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Debunking The Da Vinci Code's Attack on the Bible

 

Dan Brown's "fact based fiction"

There continue to be false teachers in our day who attack the teachings of scripture and even the foundations of Christianity itself. One such book which I address in this section is a book written by Dan Brown in April of 2003, entitled "The Da Vinci Code" which was later made into a movie directed by Ron Howard (released in May of 2006). On the surface, "The Da Vinci Code" is a well written action adventure story that keeps you on the edge of your seat. But one does not have to read very far to see that Dan Brown had more in mind than just a good work of fiction. As you will see in the material that follows, he clearly seeks to undermine the foundations of our Christian faith. Many of the challenges that he raises in this "fictional" work have already been addressed in my article on How God Produced the Bible, so by rebutting Dan Brown's assertions (as given through his fictional characters) we will be, in effect, reinforcing the material presented there on how God produced the Bible.  I am greatly indebted to James White for much of the information in this last section as I borrow extensively (even shamelessly quoting some of his jokes) from an article on his website that deals with this subject. [1]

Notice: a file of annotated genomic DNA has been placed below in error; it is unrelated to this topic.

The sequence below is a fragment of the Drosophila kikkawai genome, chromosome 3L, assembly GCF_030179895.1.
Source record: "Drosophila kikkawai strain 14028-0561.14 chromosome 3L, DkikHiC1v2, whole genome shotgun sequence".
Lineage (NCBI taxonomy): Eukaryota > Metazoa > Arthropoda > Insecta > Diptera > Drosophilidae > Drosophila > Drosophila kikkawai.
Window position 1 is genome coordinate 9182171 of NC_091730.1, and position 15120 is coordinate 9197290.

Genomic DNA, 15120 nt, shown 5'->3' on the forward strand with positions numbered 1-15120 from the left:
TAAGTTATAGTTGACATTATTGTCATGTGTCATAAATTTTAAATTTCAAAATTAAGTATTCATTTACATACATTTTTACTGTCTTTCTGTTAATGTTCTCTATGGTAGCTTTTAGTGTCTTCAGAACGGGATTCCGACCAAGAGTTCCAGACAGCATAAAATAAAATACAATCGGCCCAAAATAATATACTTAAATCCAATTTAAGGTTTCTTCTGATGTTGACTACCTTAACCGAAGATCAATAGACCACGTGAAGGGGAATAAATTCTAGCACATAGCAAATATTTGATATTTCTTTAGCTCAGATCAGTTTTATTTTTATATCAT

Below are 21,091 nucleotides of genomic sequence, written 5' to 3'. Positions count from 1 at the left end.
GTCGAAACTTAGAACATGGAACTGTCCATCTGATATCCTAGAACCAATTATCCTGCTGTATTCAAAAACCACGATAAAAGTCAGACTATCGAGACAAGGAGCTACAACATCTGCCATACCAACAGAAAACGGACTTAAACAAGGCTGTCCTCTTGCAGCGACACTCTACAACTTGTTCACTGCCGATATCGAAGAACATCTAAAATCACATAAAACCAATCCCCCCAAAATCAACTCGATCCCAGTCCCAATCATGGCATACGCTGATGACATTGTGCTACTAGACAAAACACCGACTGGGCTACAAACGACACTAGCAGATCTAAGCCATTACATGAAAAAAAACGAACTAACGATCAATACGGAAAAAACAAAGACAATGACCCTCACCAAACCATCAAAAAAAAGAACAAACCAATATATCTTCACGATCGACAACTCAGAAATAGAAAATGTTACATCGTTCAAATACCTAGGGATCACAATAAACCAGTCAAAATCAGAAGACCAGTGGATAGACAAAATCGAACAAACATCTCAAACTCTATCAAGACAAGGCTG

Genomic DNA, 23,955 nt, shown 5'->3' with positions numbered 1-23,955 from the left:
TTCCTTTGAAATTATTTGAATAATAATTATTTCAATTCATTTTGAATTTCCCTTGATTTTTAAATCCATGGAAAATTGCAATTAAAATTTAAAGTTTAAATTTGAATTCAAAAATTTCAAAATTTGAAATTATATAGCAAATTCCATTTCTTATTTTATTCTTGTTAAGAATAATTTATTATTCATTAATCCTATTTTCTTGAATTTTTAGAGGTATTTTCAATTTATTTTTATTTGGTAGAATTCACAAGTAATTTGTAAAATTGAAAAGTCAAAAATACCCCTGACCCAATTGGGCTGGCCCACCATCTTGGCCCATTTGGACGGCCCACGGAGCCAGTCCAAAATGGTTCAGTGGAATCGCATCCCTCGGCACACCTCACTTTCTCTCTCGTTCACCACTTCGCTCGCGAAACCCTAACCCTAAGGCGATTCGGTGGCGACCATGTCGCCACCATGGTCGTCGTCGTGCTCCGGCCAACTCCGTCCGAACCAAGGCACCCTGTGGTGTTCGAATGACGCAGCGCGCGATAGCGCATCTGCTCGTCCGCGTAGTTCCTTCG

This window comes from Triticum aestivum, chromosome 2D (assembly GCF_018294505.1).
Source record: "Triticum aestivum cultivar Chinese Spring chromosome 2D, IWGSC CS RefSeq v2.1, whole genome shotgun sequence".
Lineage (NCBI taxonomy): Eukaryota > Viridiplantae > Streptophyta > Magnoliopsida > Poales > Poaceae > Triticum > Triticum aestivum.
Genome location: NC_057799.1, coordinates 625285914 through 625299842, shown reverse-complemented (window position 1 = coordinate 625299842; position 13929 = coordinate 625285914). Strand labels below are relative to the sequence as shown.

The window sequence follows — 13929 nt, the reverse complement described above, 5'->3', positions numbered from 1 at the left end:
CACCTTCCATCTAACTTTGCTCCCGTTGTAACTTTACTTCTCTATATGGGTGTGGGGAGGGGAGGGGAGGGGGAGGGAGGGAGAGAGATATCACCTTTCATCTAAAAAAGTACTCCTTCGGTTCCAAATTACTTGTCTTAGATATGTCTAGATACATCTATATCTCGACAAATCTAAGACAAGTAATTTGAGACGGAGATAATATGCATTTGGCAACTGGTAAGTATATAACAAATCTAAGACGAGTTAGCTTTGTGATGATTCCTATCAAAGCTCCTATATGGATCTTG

Introduction - "It's Fiction, Dummy!"

Question: Are we making a mountain out of a mole-hill? Should we just laugh at the The Da Vinci Code, enjoy the story, and ignore the statements it makes about the Scriptures, Christ, the apostles, the Church, etc.?
Answer: It is important to keep in mind that The Da Vinci Code is presented as fiction based on facts. The book itself begins by stating that what it says about art, architecture, and documents, is accurate. It is important to keep in mind that The Da Vinci Code is presented as fiction based on facts. The book itself begins by stating that what it says about art, architecture, and documents, is accurate.

 

Note the “fact” page in the front Dan Brown’s work of “fiction”: